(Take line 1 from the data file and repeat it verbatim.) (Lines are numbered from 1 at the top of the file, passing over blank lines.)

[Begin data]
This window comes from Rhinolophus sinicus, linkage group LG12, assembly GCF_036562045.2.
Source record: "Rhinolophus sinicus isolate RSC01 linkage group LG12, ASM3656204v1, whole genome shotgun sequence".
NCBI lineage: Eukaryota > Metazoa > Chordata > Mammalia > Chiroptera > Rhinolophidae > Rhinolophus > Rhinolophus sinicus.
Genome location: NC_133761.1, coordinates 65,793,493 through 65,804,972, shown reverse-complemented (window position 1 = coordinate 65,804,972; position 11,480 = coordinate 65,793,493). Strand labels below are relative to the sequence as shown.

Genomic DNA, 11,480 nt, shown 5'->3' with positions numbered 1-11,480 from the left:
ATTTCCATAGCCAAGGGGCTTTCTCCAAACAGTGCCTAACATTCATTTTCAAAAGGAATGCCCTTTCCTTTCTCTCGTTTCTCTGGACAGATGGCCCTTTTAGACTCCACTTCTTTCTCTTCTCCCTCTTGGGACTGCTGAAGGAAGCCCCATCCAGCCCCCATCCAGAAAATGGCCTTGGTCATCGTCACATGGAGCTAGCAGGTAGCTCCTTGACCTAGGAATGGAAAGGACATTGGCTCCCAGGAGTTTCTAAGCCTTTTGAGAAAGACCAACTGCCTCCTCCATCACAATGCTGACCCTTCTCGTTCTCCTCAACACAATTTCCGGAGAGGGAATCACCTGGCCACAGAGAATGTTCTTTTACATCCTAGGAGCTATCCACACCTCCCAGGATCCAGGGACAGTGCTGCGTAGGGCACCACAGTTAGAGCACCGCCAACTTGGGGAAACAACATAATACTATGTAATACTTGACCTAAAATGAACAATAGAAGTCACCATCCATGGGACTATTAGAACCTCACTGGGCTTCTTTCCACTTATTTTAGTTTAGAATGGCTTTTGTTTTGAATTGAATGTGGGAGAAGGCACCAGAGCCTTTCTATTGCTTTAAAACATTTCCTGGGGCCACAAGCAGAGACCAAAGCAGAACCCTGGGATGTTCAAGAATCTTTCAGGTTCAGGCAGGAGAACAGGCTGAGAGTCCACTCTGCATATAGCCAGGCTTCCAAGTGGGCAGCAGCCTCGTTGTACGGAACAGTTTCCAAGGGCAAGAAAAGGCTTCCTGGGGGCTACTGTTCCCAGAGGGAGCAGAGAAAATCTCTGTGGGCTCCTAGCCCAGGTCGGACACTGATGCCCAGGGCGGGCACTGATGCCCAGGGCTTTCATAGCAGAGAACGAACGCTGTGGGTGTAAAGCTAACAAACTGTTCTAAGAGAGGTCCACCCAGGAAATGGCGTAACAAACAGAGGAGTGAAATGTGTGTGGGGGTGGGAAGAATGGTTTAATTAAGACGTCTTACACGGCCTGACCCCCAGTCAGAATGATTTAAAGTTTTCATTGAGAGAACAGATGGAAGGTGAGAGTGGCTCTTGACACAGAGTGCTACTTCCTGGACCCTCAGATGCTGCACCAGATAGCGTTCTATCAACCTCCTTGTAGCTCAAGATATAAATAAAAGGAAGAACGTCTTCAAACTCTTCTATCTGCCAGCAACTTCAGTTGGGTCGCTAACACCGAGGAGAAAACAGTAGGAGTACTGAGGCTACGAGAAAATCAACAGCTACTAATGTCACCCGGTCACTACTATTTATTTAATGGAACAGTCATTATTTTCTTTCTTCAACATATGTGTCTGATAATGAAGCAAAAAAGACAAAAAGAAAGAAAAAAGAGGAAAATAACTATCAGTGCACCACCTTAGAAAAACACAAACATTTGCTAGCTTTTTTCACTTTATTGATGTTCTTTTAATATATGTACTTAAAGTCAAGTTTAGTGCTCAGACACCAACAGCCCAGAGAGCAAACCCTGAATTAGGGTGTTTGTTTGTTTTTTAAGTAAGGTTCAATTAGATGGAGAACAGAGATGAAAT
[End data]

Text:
This window comes from Rhinolophus sinicus, linkage group LG12, assembly GCF_036562045.2.